Originally in the White Pine Press 3-22-12
Earlier this month we woke up to a thick, fuzzy, 25-inch blanket of snow that was unrolled onto northern Michigan. It was the heavy wet kind of snow, and it plastered itself to everything. Nearly 200,000 people lost power here in the mitten, myself included.
Branches and trees were down everywhere. The poor trees- when winter comes they look dead, but life still pulses under their bark…all over town you could smell pine and see the brightly colored raw pulp exposed where limbs had broken off under the weight of the snow. Giant trees were resting on people’s roofs and demolished decks.
Everything in town slowed dramatically, some people couldn’t even get out of their driveways. It seemed like everyone with power opened their arms to those of us who lost it. Warming stations popped up all over town. Hotels were completely booked and stores ran out of water and generators.
Everywhere you went people were asking…do you have power? Are you all right? The news told us we were in a “state of emergency.”
In America, we call this week of snowy weather and temporary loss of power an emergency. Sometimes it takes events like this to remind me how fortunate we are. With the words “state of emergency” ringing in my ears I thought of the women of Haiti.
In January 2010 an earthquake devastated Haiti, killing 230,000 people and injuring 300,000. Presently, there are more than 1 million people still living in makeshift tent cities. Since the day that Mother Nature shook the earth in Haiti, the needs of women and girls living in makeshift tent cities have been largely neglected. These women and girls are at serious risk of sexual attacks at the hands of armed men who roam their camps at night.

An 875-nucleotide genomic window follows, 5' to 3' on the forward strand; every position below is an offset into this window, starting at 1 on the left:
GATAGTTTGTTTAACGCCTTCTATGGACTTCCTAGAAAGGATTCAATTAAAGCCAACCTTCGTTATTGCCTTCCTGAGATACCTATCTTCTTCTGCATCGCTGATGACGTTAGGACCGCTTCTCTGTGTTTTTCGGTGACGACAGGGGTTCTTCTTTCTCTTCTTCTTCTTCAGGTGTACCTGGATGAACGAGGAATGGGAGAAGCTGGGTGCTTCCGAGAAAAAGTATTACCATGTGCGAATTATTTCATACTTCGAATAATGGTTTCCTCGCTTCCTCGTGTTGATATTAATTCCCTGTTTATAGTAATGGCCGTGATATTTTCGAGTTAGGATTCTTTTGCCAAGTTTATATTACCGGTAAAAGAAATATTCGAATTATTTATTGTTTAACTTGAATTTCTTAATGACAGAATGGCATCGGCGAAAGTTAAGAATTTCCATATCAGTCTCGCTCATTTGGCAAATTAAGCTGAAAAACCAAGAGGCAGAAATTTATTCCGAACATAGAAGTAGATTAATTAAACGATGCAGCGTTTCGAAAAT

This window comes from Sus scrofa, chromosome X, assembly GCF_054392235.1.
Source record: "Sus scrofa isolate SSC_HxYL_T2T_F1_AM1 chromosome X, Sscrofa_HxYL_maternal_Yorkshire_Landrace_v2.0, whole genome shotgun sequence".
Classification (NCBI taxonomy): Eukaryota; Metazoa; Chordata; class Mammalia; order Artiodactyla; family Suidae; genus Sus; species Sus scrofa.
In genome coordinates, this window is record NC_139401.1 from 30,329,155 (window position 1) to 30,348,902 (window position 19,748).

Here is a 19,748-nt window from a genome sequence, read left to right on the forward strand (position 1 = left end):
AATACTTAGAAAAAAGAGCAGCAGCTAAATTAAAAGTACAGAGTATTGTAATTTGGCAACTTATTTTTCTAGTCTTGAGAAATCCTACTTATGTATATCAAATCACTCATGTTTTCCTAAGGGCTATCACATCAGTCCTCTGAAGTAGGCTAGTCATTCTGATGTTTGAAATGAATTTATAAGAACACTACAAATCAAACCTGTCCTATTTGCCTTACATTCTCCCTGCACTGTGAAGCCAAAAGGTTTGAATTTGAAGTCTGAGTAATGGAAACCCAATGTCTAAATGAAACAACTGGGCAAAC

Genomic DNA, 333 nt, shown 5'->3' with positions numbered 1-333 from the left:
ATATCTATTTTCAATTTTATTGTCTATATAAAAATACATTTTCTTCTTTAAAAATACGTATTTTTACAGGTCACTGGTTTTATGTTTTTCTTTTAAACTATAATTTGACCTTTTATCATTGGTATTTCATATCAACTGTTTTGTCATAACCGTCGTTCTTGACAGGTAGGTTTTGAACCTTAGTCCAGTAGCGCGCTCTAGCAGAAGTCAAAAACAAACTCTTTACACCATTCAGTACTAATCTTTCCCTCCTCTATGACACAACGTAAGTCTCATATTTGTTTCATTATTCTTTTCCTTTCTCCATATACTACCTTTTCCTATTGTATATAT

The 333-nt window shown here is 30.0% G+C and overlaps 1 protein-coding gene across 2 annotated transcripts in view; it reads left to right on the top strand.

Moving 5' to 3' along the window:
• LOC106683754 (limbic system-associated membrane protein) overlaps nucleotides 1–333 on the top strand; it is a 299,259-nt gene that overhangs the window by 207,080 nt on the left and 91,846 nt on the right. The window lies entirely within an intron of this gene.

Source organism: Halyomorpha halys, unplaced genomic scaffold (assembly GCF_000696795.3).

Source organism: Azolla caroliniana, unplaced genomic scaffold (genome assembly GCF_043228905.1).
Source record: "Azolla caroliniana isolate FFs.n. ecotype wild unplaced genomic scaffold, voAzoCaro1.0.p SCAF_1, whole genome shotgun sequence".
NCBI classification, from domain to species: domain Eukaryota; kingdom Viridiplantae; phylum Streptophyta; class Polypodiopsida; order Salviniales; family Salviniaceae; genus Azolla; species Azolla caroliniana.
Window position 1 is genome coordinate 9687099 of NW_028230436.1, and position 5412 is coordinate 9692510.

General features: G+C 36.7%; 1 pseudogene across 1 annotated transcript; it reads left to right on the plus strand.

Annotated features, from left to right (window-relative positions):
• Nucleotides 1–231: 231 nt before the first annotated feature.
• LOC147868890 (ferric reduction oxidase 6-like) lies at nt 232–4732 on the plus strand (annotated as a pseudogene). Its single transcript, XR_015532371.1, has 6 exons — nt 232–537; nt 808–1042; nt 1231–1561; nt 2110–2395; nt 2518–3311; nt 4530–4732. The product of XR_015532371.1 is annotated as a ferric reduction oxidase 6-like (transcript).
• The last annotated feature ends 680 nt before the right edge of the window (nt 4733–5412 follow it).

According to Amnesty International, more than 250 cases of rape were reported in the first 150 days after the earthquake. It is believed that many more rapes were committed but they went unreported.
“Women, already struggling to come to terms with losing their loved ones, homes and livelihoods in the earthquake, now face the additional trauma of living under the constant threat of sexual attack,” said Gerardo Ducos, a researcher for Amnesty International.
“Sexual violence is widely present in camps where some of Haiti’s most vulnerable live,” said Chiara Liguori, a researcher at Amnesty International in Port-au-Prince. “It was already a major concern in the country before the earthquake but the situation in which displaced people are living exposes women and girls to even greater risks.”
Many survivors of assault live with the constant knowledge that there is no security for them. This population is vulnerable to attack; armed gangs know that there is little chance that law enforcement will confront their acts of violence.
In America, we call a snowstorm a state of emergency, which I am truly silenced by the far-reaching extent of our privilege. We are, in fact, so privileged we don’t even know how fortunate we really are.
The women and children of Haiti are not able to sleep without fear of sexual assault. It is impossible to even comprehend such a reality, unless you have seen it or lived it. Still, the Haitian women are strong. They persevere. They live to dream of better times.
As we move towards a global economy, let us remember about the greater community around us; let us remember that there are those who are suffering. As the reminders of our “state of emergency” melt away, I ask that you join me in remembering the women of Haiti who are still surviving in a real state of emergency.